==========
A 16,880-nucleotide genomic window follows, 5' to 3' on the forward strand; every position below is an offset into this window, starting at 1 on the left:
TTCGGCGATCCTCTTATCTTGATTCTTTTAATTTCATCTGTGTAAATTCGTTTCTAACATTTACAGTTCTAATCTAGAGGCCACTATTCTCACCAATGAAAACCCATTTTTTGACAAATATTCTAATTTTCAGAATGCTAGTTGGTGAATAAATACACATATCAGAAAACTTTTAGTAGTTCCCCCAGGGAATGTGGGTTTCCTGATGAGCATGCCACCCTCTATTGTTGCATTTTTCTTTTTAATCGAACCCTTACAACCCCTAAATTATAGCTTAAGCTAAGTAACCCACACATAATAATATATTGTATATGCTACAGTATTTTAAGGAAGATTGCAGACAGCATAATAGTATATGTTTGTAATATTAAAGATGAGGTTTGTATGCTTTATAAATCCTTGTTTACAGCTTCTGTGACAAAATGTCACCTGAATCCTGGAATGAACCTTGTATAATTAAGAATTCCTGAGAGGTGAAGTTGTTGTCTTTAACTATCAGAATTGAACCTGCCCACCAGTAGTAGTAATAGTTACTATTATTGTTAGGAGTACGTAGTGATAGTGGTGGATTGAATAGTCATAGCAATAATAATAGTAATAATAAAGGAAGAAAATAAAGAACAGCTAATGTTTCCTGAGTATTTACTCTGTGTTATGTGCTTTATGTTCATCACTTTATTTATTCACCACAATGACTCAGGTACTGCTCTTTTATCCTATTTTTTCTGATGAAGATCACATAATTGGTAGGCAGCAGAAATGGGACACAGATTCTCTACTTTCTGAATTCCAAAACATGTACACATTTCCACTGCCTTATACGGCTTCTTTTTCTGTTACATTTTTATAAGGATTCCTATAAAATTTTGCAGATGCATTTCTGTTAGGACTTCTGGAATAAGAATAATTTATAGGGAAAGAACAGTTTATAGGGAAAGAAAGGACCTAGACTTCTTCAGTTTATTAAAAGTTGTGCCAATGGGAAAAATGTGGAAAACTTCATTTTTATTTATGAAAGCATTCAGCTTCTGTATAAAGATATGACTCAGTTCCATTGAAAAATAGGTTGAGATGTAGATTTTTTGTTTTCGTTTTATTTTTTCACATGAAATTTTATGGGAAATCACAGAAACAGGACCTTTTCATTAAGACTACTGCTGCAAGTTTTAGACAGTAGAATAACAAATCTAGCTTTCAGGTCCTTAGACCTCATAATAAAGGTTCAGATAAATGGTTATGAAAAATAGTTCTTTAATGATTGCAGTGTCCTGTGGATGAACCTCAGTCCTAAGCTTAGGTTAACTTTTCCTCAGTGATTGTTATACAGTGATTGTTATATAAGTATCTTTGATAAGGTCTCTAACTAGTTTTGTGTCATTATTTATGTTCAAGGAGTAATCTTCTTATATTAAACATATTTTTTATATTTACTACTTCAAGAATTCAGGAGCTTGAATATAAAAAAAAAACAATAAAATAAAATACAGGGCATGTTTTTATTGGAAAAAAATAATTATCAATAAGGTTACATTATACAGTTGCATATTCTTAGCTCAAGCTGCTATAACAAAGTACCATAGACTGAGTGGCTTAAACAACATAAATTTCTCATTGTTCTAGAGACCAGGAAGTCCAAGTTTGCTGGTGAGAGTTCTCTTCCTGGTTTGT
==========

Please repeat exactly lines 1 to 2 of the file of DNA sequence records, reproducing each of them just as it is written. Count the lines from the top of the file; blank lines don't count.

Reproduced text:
A 16,880-nucleotide genomic window follows, 5' to 3' on the forward strand; every position below is an offset into this window, starting at 1 on the left:
TTCGGCGATCCTCTTATCTTGATTCTTTTAATTTCATCTGTGTAAATTCGTTTCTAACATTTACAGTTCTAATCTAGAGGCCACTATTCTCACCAATGAAAACCCATTTTTTGACAAATATTCTAATTTTCAGAATGCTAGTTGGTGAATAAATACACATATCAGAAAACTTTTAGTAGTTCCCCCAGGGAATGTGGGTTTCCTGATGAGCATGCCACCCTCTATTGTTGCATTTTTCTTTTTAATCGAACCCTTACAACCCCTAAATTATAGCTTAAGCTAAGTAACCCACACATAATAATATATTGTATATGCTACAGTATTTTAAGGAAGATTGCAGACAGCATAATAGTATATGTTTGTAATATTAAAGATGAGGTTTGTATGCTTTATAAATCCTTGTTTACAGCTTCTGTGACAAAATGTCACCTGAATCCTGGAATGAACCTTGTATAATTAAGAATTCCTGAGAGGTGAAGTTGTTGTCTTTAACTATCAGAATTGAACCTGCCCACCAGTAGTAGTAATAGTTACTATTATTGTTAGGAGTACGTAGTGATAGTGGTGGATTGAATAGTCATAGCAATAATAATAGTAATAATAAAGGAAGAAAATAAAGAACAGCTAATGTTTCCTGAGTATTTACTCTGTGTTATGTGCTTTATGTTCATCACTTTATTTATTCACCACAATGACTCAGGTACTGCTCTTTTATCCTATTTTTTCTGATGAAGATCACATAATTGGTAGGCAGCAGAAATGGGACACAGATTCTCTACTTTCTGAATTCCAAAACATGTACACATTTCCACTGCCTTATACGGCTTCTTTTTCTGTTACATTTTTATAAGGATTCCTATAAAATTTTGCAGATGCATTTCTGTTAGGACTTCTGGAATAAGAATAATTTATAGGGAAAGAACAGTTTATAGGGAAAGAAAGGACCTAGACTTCTTCAGTTTATTAAAAGTTGTGCCAATGGGAAAAATGTGGAAAACTTCATTTTTATTTATGAAAGCATTCAGCTTCTGTATAAAGATATGACTCAGTTCCATTGAAAAATAGGTTGAGATGTAGATTTTTTGTTTTCGTTTTATTTTTTCACATGAAATTTTATGGGAAATCACAGAAACAGGACCTTTTCATTAAGACTACTGCTGCAAGTTTTAGACAGTAGAATAACAAATCTAGCTTTCAGGTCCTTAGACCTCATAATAAAGGTTCAGATAAATGGTTATGAAAAATAGTTCTTTAATGATTGCAGTGTCCTGTGGATGAACCTCAGTCCTAAGCTTAGGTTAACTTTTCCTCAGTGATTGTTATACAGTGATTGTTATATAAGTATCTTTGATAAGGTCTCTAACTAGTTTTGTGTCATTATTTATGTTCAAGGAGTAATCTTCTTATATTAAACATATTTTTTATATTTACTACTTCAAGAATTCAGGAGCTTGAATATAAAAAAAAAACAATAAAATAAAATACAGGGCATGTTTTTATTGGAAAAAAATAATTATCAATAAGGTTACATTATACAGTTGCATATTCTTAGCTCAAGCTGCTATAACAAAGTACCATAGACTGAGTGGCTTAAACAACATAAATTTCTCATTGTTCTAGAGACCAGGAAGTCCAAGTTTGCTGGTGAGAGTTCTCTTCCTGGTTTGT